With Monday’s nomination of former Senator Chuck Hagel for Secretary of Defense, and last month’s nomination of John Kerry for Secretary of State, President Obama has chosen a foreign policy team headed by Vietnam veterans.
Michael Hirsh, Chief Correspondent for the National Journal talks about how both the war defined the world view of both men, and another shared trait: both men have been trusted foreign policy mentors to the President since Obama was a freshman senator.
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Marco Werman: I’m Marco Wermen, this is the world. President Obama today nominated former senator Chuck Hagel to be his next defense secretary, and he selected White House counter terrorism adviser John Brennan to head the CIA.
President Obama:…My number one criteria in making these decisions was simple. Who is going to do the best job in securing America? These two leaders have dedicated their lives to protecting our country. I am confident they will do an outstanding job…
Werman: The president urged congress to confirm his nominees as quickly as possible. With Hagel’s nomination for defense secretary, and his nod to John Kerry for secretary of state, president Obama is building a national security team headed by Vietnam veterans. Michael Hirsh of the National Journal has reported on both men and their relationship with Obama. He says the significance of their nominations goes beyond the fact that they are both combat veterans.
Michael Hirsh: Well, it’s quite remarkable. It’s not just that they were both in Vietnam, it’s that by both their admissions – that is Hagel and Kerry over the years – their experiences were profound in shaping their world views. Kerry, of course, became famous. He really was first rocketed to national celebrity in 1971 when he made an appearance before the same senate foreign relations committee that he now chairs, and said, you know, how do you ask a man to be the last man to die for a mistake? Which was a much quoted comment. It even inspired a Bruce Springsteen song years later. And according to people close to Kerry, this is going to inform, in a very profound way, his tenure as secretary of state. As one of his aides described to me, Kerry is the kind of guy who is going to get on that plane and go for another round of diplomacy when everyone else says it’s not going to work, simply because he’s had the experience of war that was so bitter and so personal to him. Hagel has talked about his Vietnam experience in a very similar way. He was there during the Tet Offensive, he was an enlisted man, as president Obama said today, who was hit, you know, wounded by shrapnel, involved in life threatening situations, earned two purple hearts, has said to me and other reporters over the years, repeatedly, that he swore to himself when he was on the ground in Vietnam, during combat, that if he ever got the chance, if he was ever in a position of responsibility, that he would not let an unnecessary war happen again. And of course Hagel became, I think, most noted in the early days of the war on terror after 9/11 when he broke with his president, President Bush, and his own party, to initially oppose the Iraq invasion.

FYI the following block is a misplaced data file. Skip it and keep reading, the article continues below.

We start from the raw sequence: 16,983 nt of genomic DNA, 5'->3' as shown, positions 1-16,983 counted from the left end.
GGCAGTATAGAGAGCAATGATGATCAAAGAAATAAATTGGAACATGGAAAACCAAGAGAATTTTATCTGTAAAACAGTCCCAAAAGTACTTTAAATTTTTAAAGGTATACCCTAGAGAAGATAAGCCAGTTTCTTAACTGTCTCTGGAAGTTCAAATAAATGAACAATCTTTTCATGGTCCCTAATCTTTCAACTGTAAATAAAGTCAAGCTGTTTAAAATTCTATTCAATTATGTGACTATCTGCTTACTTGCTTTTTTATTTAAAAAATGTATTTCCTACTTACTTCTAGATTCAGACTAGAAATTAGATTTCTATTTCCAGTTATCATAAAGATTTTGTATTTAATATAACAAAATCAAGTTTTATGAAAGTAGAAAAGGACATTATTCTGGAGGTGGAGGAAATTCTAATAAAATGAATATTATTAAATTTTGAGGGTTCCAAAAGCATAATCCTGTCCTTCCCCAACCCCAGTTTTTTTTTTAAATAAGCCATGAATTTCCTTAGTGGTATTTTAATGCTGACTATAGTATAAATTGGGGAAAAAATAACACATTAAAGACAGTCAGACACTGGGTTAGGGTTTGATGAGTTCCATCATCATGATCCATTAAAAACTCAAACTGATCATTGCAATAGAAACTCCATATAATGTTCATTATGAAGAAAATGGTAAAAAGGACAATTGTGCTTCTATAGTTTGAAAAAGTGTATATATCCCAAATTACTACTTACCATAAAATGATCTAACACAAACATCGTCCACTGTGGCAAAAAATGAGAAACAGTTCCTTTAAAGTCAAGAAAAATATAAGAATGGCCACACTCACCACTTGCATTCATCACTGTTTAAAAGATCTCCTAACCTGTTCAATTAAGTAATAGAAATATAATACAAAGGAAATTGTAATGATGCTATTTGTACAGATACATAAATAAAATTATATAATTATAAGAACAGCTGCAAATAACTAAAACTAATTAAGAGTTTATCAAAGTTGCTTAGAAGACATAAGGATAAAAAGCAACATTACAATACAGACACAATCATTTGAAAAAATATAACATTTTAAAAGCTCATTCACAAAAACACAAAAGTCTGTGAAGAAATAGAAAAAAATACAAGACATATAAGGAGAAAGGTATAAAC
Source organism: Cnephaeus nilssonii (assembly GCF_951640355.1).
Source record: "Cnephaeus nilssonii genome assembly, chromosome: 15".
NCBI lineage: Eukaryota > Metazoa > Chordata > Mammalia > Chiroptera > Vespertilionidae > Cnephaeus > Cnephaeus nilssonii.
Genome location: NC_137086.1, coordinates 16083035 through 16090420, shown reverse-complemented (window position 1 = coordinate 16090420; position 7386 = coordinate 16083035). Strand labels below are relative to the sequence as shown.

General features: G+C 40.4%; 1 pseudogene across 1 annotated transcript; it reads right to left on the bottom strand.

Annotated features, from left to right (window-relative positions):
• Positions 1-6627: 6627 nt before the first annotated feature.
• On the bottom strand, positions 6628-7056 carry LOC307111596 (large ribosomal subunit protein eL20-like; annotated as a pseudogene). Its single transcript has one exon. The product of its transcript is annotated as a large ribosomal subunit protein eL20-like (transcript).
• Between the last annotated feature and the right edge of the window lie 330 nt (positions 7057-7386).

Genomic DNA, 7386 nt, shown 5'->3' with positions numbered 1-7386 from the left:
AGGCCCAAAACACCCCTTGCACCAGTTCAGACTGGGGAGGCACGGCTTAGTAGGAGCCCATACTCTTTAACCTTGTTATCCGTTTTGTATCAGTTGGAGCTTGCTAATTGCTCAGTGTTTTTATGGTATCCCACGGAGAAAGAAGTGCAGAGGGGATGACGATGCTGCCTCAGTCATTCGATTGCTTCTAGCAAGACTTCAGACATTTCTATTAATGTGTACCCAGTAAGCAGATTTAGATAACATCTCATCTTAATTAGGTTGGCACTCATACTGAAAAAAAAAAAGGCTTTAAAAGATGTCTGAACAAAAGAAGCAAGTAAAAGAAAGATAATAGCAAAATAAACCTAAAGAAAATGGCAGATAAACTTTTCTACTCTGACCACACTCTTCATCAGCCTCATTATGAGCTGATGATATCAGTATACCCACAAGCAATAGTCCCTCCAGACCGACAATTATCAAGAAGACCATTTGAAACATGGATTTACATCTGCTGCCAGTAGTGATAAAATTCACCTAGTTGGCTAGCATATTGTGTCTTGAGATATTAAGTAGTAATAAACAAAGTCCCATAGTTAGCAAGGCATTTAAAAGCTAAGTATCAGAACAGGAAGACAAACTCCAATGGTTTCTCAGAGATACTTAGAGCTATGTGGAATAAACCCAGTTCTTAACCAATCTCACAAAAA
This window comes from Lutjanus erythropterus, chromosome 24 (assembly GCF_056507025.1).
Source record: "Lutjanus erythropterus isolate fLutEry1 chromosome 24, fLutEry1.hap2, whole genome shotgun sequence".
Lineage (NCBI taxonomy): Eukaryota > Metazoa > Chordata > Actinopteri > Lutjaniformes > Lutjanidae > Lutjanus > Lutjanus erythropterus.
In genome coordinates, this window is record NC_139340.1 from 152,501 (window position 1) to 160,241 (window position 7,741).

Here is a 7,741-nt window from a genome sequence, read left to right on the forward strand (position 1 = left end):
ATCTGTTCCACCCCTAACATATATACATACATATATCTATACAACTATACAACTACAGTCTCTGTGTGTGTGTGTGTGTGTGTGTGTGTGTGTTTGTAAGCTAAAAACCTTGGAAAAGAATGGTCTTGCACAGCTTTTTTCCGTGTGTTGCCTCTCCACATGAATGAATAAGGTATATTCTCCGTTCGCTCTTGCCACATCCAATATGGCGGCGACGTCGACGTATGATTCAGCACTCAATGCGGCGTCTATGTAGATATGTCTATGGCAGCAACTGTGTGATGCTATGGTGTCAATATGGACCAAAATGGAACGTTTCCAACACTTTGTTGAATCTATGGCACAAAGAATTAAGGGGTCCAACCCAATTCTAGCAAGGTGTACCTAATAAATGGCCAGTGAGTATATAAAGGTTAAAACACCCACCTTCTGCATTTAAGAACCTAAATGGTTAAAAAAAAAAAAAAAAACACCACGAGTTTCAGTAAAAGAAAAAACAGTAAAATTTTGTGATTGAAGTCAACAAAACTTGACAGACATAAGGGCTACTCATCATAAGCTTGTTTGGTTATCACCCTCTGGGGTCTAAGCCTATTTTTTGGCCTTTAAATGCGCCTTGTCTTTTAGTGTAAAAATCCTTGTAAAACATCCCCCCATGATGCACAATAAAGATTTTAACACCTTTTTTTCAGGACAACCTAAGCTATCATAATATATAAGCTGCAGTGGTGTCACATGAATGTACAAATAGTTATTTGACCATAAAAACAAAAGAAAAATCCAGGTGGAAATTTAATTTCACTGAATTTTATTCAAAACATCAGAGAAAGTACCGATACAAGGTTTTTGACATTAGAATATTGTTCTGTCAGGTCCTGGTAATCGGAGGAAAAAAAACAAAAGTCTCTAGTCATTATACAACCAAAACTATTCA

Werman: As far as Chuck Hagel, I mean, it sounds like what you’re saying is, having seen the real consequences of foreign policy decisions made when he was in Vietnam, that’s going to affect him as security of defense. Specifically, how do you see that playing out?
Hirsh: I see Hagel advocating, as he has in the past, for a very restrained US response to new crisis situations, whether it’s Libya or the Syrian civil war that’s going on now, and there’s debate inside the Obama administration about how forthrightly the US should get involved, whether we should directly aid Syrian rebels with weapons, Hagel – very plainly, based on his past experiences, voting record, things he’s said as senator, he spent twelve years in the senate – all those things indicate that he is going to be the voice of extreme restraint.
Werman: Now Michael, you have pointed out in National Journal something else that senators Kerry and Hagel have had in common over the years. They have been foreign policy mentors to Barack Obama. Can you talk about this group? I mean, you have referred to them as the ‘team of mentors’.
Hirsh: Yeah, it’s really interesting. In his comments – particularly going all the way back to 2008, Barack Obama has talked about the influence of Doris Kearns Goodwin’s book, ‘Team of Rivals’, which of course referred to the cabinet that Abraham Lincoln assembled. Obama cited that as a model, and of course he ended up picking his number one rival, Hillary Clinton, as his secretary of state. Now in the second term, though, what we are seeing is more of a ‘team of mentors’ approach, as I call it, because Obama is gathering around him as his closest top aides in his cabinet, senators who really sort of tutored him, brought him along when he was a freshman senator from Illinois. Recall that Obama was actually a senator for a very brief time, and so he sought the advice of Joe Biden, now his vice president, John Kerry, chairman of the senate foreign relations committee, and of Chuck Hagel, who was, sort of a Republican centrist and maverick. So you do see a remarkable alignment of views here, and you see this president, after one term, reaching back to this team of mentors who helped him along when he was really very new on the national scene. I think it’s very striking.
Werman: Michael Hirsh, chief correspondent for the National Journal. Thank you.
Hirsh: Thank you.
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